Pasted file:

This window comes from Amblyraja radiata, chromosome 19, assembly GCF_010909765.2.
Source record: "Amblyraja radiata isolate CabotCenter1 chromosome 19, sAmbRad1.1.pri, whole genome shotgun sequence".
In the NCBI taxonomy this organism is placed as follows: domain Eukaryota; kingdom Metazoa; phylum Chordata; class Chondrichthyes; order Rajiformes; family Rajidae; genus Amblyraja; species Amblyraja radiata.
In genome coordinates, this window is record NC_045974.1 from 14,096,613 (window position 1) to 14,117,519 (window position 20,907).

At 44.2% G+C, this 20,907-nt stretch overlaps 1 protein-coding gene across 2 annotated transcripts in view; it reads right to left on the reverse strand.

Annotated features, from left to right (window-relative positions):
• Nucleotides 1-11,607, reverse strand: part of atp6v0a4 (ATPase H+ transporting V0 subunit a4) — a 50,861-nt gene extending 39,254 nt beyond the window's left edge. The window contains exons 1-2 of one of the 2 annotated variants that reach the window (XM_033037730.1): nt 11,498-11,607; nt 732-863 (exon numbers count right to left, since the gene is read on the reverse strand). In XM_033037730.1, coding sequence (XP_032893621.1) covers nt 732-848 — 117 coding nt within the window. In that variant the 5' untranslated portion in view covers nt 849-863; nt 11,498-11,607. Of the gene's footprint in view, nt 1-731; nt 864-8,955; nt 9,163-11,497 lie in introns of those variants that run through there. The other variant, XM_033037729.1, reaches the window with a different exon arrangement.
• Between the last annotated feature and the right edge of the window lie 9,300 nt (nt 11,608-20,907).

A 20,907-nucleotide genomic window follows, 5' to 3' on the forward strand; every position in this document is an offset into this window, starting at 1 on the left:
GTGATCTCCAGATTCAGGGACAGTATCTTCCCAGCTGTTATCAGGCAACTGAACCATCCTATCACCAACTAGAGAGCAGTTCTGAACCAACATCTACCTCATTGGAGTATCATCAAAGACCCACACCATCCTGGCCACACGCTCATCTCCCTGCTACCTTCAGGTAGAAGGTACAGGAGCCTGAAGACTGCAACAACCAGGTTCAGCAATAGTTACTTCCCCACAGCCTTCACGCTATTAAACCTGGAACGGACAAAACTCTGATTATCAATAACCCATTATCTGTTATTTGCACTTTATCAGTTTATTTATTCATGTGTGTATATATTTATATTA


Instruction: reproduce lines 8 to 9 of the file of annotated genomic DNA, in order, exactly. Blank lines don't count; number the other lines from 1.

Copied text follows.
• Between the last annotated feature and the right edge of the window lie 9,300 nt (nt 11,608-20,907).

A 20,907-nucleotide genomic window follows, 5' to 3' on the forward strand; every position in this document is an offset into this window, starting at 1 on the left: